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Call: Social Media for Emergency Response (SOMMER)

Thursday, April 21, 2022

Event Details

Call for Papers:
Deadline: April 21st, 2022 (AoE)

The International Workshop on Social Media for Emergency Response (SOMMER) will be held in conjunction with the 16th International Conference on Weblogs and Social Media 2022 (ICWSM) on June 6th, 2022.

Social media platforms have evolved to play multiple roles in contemporary society - such as primary sources for communication, acting as a proxy for information needs, and also becoming a medium for seeking assistance. One of the interesting roles social media platforms have started being used nowadays for is - emergency response. During emergency events, delivering the right information in a timely manner is crucial, not only for emergency response organizations but also for other social media users in the vicinity. Social media platforms allow people who are actually at ground zero to express their opinions and provide information about the event, thus becoming in most cases, primary sources of information. However, mining social media data to provide insights that can be used by emergency response comes with significant technical challenges, such as real-time information extraction, information ranking, credibility, multimodality, information visualization, data sampling, etc. Tackling these problems requires researchers to take a truly interdisciplinary approach to enable the use-case of using social media data for emergency response holistically. Through this workshop, we want to provide an interdisciplinary forum for researchers from different fields to present and discuss research on this topic from different perspectives.

This workshop will bring together researchers and practitioners in computer and social sciences from both academia and industry to exchange ideas on understanding how social media can be leveraged for emergency response during crisis events.

Two types of submissions for participation in the workshop are accepted:

Short Research Paper should not exceed 4 pages in AAAI format (see author guidelines for ICWSM). These papers, if accepted, will be included in the ICWSM workshop proceedings. The 4-page format will be ideal for dataset related papers i.e. papers that present to the community a new novel dataset that can be useful for this community, or demos i.e. papers explaining tools or novel frameworks that are aimed at easing the use of social media data for emergency response.

Long Research Paper should not exceed 8 pages in AAAI format (see author guidelines for ICWSM). Papers should cover topics described above. These papers will ideally be aimed at presenting novel research. Higher preference will be given to papers having clarity in describing the problem setting, including detailed description of how it fits the theme of the workshop and provides details on how the work can be applied in real-world and hence limitations thereof.

Submitted papers need to be in PDF or latex-zipped files. Alongside the camera-ready PDF’s, you will be required to collect and submit the source files for each paper – all files which were used to create the final output (PDF), be they Word, LaTeX, image files, etc. There is no requirement to anonymize the submissions; Authors may choose to submit anonymously or not. Accepted papers will be published by the AAAI Press; however, authors can choose to opt out of formal proceedings. We welcome prior work published in conferences or journals as long as they are relevant to the theme. Each accepted paper must be presented by a registered author. Submissions not meeting these guidelines risk immediate rejection. For questions about these policies, please contact the chairs.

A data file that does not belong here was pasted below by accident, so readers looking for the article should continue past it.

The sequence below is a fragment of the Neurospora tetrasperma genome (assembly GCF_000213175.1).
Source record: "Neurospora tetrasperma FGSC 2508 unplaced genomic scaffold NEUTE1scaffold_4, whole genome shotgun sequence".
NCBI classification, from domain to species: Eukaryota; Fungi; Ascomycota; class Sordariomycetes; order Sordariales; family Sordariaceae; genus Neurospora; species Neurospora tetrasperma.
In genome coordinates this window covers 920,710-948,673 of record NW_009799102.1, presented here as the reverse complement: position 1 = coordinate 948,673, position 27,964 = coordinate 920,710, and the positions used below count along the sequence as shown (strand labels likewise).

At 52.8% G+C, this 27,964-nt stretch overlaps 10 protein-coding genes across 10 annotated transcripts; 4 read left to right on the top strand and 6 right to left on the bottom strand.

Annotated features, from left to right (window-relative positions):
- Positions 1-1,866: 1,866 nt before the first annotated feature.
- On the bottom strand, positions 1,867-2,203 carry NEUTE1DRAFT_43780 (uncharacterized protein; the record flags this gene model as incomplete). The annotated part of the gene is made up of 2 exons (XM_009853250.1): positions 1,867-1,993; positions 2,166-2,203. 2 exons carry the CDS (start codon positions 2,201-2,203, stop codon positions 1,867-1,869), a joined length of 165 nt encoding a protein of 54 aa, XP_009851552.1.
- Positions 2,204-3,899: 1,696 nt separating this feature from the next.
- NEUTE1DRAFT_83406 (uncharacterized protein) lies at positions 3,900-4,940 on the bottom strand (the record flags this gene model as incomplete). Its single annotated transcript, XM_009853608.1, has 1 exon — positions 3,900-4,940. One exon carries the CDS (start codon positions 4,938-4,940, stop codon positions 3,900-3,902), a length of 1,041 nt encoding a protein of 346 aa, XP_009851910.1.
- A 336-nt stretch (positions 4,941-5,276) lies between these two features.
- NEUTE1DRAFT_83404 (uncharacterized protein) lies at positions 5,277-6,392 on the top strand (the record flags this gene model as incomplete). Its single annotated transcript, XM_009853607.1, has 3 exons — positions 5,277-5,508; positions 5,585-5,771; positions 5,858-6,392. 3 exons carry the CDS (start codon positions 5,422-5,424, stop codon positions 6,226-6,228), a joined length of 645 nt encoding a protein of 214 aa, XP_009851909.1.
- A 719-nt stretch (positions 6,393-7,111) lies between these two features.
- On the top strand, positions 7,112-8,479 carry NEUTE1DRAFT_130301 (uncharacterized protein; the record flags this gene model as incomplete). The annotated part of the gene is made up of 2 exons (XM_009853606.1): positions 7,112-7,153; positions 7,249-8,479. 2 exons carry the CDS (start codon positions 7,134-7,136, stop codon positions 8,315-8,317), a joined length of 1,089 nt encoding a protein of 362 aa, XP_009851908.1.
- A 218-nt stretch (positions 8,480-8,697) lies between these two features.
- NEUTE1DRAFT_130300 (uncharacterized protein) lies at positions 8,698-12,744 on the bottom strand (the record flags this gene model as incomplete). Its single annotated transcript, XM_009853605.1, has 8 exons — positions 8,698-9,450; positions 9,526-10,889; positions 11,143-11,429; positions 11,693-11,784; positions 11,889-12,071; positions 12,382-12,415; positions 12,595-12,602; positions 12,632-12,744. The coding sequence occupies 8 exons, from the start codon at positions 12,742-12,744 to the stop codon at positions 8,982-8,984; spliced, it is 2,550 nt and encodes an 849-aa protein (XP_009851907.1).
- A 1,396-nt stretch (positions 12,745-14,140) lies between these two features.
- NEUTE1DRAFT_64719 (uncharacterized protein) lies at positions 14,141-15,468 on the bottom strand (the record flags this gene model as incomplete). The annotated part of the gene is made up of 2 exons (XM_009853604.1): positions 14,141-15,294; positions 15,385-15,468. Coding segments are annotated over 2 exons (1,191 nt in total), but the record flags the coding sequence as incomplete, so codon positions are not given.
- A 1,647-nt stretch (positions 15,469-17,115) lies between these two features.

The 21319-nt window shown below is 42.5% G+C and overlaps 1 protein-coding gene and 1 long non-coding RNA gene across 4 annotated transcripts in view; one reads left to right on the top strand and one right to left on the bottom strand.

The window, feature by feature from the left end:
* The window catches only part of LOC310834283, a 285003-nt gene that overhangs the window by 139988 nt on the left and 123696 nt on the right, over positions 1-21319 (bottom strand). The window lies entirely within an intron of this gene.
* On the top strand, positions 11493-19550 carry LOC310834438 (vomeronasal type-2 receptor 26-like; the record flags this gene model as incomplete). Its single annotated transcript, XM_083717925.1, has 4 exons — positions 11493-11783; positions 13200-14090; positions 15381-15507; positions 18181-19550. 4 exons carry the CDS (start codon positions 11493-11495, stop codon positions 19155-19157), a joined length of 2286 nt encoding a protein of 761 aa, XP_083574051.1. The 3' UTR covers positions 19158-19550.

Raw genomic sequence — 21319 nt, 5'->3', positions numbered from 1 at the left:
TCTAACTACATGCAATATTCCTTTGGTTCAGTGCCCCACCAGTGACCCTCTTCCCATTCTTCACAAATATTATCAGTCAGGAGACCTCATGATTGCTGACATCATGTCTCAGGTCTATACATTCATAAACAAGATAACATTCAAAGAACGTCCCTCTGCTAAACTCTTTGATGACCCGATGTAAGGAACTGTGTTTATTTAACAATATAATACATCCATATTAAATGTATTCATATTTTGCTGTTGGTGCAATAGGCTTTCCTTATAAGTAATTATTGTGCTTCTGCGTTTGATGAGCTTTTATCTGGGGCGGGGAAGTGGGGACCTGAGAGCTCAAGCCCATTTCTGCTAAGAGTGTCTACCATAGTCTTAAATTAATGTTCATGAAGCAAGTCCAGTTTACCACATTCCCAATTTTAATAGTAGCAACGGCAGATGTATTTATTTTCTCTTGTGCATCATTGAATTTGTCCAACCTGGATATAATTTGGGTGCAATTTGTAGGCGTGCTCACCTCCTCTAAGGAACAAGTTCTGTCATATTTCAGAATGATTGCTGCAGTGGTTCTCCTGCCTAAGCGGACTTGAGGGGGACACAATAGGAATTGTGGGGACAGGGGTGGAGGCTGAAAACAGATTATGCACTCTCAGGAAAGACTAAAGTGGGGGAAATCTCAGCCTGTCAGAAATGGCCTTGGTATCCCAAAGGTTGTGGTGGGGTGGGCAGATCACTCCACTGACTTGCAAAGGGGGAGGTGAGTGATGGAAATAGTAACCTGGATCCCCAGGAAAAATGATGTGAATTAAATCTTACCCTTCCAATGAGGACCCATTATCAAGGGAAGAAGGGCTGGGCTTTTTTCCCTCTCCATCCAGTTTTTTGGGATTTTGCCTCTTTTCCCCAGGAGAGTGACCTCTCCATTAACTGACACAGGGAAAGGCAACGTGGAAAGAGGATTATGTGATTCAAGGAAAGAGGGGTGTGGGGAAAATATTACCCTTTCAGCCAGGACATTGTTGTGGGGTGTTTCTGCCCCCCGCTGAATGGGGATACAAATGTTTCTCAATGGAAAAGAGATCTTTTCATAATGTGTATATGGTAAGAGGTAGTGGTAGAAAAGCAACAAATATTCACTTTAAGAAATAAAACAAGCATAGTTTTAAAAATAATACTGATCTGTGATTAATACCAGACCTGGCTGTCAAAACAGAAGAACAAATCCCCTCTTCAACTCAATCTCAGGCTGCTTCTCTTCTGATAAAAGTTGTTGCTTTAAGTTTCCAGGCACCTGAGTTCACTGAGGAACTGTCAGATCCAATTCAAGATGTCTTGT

Topics of interest for the workshop include the following (using text, images, video, and any combination):

All aspects of event detection (where an event happened, its impact, etc.)
Information ranking for emergency response
Tools and techniques for emergency management that use social media
Techniques to identify emerging topics in large-scale disasters, including unexpected events
Tools and techniques to identify aid requests
Emergency event summarization
Techniques in social network analysis that can help identify communities of need or that can be effective at responding (e.g., in fundraising in response to an emergency)
Ontologies specifically for emergency response
Tools and techniques for identifying credible messages during emergency response
Techniques to enable real-time (or instantaneous) information extraction from social media during crisis events
Studies that help identify causality and other relationships between events, particularly in large-scale emergencies
Perspectives from practitioners and academics in any relevant field, on the impact of social media in emergencies and how to better leverage social media data for good
Privacy preserving techniques to extract important information that is relevant to emergency response
Studies or perspectives on human behavior during emergencies, particularly in relation to social media use
Systems that use social media for training in emergency response
Techniques or systems to leverage social media data for disaster prevention or mitigation
Perspectives on policy as it relates to social media and emergency response
Datasets and data collection methods which can be useful to researchers in the field, as it relates to emergency response

Hemank Lamba, Dataminr, Inc., USA
Ayan Mukhopadhyay, Vanderbilt University, USA
Alex Jaimes, Dataminr, Inc., USA